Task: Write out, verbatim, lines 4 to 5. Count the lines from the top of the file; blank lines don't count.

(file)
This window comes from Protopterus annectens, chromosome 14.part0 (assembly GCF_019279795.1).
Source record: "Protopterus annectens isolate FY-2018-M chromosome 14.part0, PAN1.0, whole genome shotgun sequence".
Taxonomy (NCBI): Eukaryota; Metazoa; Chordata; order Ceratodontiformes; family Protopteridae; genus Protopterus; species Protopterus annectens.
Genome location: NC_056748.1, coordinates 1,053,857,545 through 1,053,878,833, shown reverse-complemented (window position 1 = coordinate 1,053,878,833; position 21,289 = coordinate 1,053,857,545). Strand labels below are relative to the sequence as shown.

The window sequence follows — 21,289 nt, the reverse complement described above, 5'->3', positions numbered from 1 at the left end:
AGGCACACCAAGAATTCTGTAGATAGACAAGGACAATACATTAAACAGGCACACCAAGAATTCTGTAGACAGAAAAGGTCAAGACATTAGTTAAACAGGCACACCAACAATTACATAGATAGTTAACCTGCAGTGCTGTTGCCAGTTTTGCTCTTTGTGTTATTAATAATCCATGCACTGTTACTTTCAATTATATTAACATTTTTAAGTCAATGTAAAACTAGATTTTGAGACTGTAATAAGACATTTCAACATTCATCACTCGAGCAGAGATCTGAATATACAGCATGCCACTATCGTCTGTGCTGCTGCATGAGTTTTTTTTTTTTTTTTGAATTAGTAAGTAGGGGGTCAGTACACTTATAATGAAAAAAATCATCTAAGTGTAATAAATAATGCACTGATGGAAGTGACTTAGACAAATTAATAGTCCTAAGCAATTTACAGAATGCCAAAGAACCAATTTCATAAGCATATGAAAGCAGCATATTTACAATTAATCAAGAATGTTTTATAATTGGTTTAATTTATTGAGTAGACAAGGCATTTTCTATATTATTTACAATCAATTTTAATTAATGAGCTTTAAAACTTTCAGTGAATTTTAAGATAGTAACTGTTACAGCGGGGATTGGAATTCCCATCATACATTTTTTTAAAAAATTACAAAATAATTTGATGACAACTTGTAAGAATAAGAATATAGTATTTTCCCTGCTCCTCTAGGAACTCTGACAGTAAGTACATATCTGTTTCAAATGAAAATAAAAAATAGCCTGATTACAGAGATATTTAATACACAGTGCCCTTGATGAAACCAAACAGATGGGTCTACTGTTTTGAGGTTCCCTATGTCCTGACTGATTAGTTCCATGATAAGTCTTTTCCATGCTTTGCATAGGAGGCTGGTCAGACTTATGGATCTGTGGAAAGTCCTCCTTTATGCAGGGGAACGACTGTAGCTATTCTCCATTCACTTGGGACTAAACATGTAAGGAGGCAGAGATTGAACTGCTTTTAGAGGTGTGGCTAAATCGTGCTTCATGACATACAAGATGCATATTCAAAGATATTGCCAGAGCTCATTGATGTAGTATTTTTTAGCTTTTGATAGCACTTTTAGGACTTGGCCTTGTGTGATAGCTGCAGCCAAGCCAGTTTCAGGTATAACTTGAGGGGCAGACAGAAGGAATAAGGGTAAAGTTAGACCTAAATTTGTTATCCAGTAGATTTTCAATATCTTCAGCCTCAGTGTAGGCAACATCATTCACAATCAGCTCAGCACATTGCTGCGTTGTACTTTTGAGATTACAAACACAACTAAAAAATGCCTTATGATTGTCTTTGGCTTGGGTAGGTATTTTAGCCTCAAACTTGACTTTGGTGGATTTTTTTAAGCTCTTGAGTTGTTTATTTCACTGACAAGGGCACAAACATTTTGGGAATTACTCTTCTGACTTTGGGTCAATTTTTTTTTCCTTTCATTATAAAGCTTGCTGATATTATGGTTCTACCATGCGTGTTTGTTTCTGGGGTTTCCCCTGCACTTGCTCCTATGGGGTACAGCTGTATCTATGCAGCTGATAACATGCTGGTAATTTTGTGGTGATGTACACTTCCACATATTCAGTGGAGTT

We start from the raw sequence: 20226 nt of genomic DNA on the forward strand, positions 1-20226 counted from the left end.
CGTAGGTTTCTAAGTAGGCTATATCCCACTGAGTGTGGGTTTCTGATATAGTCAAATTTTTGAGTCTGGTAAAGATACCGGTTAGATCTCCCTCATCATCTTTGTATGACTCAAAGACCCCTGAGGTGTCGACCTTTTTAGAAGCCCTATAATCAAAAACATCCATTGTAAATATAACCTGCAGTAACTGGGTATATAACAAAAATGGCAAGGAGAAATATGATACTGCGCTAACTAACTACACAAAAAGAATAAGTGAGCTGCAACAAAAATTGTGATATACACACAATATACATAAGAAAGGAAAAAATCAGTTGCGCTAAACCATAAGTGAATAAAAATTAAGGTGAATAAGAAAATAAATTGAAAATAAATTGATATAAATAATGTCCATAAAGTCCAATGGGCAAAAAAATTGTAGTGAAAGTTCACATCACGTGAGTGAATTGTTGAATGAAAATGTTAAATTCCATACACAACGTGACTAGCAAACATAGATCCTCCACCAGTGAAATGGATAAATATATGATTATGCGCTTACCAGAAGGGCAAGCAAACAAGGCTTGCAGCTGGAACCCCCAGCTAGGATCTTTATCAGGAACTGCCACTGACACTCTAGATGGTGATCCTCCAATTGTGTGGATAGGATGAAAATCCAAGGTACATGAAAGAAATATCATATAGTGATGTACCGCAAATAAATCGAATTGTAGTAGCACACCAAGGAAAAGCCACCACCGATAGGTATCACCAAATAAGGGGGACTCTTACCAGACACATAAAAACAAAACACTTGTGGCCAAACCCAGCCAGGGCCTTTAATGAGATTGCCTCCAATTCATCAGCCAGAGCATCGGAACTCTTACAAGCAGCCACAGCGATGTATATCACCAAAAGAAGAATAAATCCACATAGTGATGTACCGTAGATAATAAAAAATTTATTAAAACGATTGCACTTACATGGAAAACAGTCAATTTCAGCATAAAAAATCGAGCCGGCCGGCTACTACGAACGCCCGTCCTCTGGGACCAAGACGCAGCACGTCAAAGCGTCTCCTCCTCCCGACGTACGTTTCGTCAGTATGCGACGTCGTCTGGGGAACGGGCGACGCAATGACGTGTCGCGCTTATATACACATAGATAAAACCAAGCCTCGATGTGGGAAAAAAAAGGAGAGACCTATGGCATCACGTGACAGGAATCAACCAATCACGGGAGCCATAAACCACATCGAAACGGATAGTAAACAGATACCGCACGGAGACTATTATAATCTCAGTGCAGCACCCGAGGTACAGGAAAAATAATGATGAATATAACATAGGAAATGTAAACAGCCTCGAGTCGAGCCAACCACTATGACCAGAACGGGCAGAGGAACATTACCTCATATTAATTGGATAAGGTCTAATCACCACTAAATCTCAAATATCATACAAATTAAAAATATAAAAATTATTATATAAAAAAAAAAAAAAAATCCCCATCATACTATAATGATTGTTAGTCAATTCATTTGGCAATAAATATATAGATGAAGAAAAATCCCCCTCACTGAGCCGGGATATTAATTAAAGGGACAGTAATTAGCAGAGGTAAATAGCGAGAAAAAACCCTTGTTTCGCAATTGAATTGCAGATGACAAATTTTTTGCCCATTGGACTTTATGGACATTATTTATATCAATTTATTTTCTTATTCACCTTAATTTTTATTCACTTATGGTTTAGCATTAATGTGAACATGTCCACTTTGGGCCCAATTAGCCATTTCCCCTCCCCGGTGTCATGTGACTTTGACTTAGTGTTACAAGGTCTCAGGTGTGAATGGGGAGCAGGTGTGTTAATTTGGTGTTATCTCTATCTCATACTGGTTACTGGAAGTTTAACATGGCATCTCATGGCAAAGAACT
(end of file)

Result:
Genome location: NC_056748.1, coordinates 1,053,857,545 through 1,053,878,833, shown reverse-complemented (window position 1 = coordinate 1,053,878,833; position 21,289 = coordinate 1,053,857,545). Strand labels below are relative to the sequence as shown.

The window sequence follows — 21,289 nt, the reverse complement described above, 5'->3', positions numbered from 1 at the left end: